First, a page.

A postcolonial perspective on James Legge's Confucian translation: Focusing on his two versions of the "Zhongyong"
Posted on 16. Aug, 2010 by James Miller
|Title||A postcolonial perspective on James Legge's Confucian translation: Focusing on his two versions of the "Zhongyong"|
|Year of Publication||2007|
|ISBN Number||9780549053729, 0549053727|
|Keywords||Asian literature, Classical studies, Philosophy|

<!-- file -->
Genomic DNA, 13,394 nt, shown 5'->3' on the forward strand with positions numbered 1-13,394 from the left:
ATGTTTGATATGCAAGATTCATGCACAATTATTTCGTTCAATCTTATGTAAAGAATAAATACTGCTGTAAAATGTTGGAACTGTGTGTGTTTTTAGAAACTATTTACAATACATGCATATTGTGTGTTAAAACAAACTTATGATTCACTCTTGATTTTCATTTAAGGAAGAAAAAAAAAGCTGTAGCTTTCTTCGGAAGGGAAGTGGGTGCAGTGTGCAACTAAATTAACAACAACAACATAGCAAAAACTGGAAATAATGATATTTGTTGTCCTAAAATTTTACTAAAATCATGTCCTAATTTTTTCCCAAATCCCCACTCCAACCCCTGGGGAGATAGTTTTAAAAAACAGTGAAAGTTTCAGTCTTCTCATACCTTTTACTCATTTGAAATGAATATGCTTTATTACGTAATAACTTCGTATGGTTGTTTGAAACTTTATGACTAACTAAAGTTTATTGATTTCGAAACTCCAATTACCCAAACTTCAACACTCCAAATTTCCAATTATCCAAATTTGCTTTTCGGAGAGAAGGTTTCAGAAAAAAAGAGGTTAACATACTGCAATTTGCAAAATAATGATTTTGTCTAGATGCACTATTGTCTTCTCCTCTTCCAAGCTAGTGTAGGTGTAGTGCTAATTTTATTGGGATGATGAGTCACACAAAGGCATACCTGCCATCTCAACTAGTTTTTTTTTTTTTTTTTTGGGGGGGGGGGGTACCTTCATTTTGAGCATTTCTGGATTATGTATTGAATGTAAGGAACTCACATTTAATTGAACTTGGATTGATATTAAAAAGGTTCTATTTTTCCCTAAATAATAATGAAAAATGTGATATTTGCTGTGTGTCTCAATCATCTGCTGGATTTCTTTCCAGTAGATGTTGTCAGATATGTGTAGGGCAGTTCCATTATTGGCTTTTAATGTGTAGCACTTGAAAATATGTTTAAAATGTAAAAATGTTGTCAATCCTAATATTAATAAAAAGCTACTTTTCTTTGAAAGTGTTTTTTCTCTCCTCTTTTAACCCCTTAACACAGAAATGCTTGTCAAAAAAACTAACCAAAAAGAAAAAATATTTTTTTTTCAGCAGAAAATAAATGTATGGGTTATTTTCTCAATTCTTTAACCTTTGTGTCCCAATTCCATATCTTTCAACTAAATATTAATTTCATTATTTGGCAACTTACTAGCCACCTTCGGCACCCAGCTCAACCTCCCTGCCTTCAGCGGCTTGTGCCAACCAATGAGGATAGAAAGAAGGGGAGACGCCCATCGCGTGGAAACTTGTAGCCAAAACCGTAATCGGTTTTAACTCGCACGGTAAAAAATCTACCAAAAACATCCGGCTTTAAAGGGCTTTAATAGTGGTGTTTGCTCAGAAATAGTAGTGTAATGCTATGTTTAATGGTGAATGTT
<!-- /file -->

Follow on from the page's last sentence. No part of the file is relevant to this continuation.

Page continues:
James Legge (1815-1897) was a monumental figure in nineteenth-century European Sinology. His five-volume The Chinese Classics (1861-1872), produced during his missionary years in Hong Kong, won him international acclaim and secured for him the first Chinese professorship in Oxford University, where he completed his Confucian translation project with the four-volume Sacred Books of China: Texts of Confucianism (1879-1885). These colonial products have functioned as standard translations of the Confucian texts ever since their publication, and continue to exert influence in a postcolonial era. This thesis subjects Legge's Confucian translation project to postcolonial scrutiny to uncover the workings of ideology within the seemingly innocent and transparent act of translation. Legge's two versions of the Zhongyong --a central Confucian text of metaphysics, produced in 1861 and 1885 respectively, are brought into focus to gauge Legge's evolving translational approaches to Confucianism. Close textual reading reveals Legge's 1861 version to be highly critical of the Zhongyong : its cosmic vision, central ontological concepts, and structure are all challenged and attacked. Although Legge sometimes poses strategically as a Confucian fundamentalist in critiquing the Zhongyong or wrestling with Confucian commentators, this version ultimately reflects his missionary will to deconstruct and decanonize the sacred text of a "heathen" culture. As such it constitutes an act of missionary Orientalism and cultural imperialism. In his 1885 version, Legge drops his confrontational missionary approach and virtually all his previous charges against the Zhongyong . He appears unimpassioned and open, and is willing to allow the text to speak through the Chinese commentaries. As a result his new version testifies to a fusion of horizons between Legge and the Zhongyong . Viewed in the larger context of Legge's Oxford translations and writings, however, Legge's sympathetic openness to the Zhongyong proves to be little more than a common Orientalist technique of stooping to understand things Oriental. His Sacred Books of China could be seen as products of academic Orientalism because these translations were produced to document the inferiority of the East and its need for Western civilizing missions. A postcolonial reading of Legge's two versions of the Zhongyong demonstrates that even "faithful", scholarly translation can be a site of intense ideological contention, control and manipulation. It is the subtle and pervasive workings of colonialist ideology that prompted Legge to use translation, wittingly or unwittingly, as a tool of intellectual colonialism. This study highlights the need for postcolonial translators to critically reflect on their ideological commitments and the ethics of translation in cultural representation. Only when translators realize their power and responsibility can there be hope for turning translation into an effective channel for decolonization.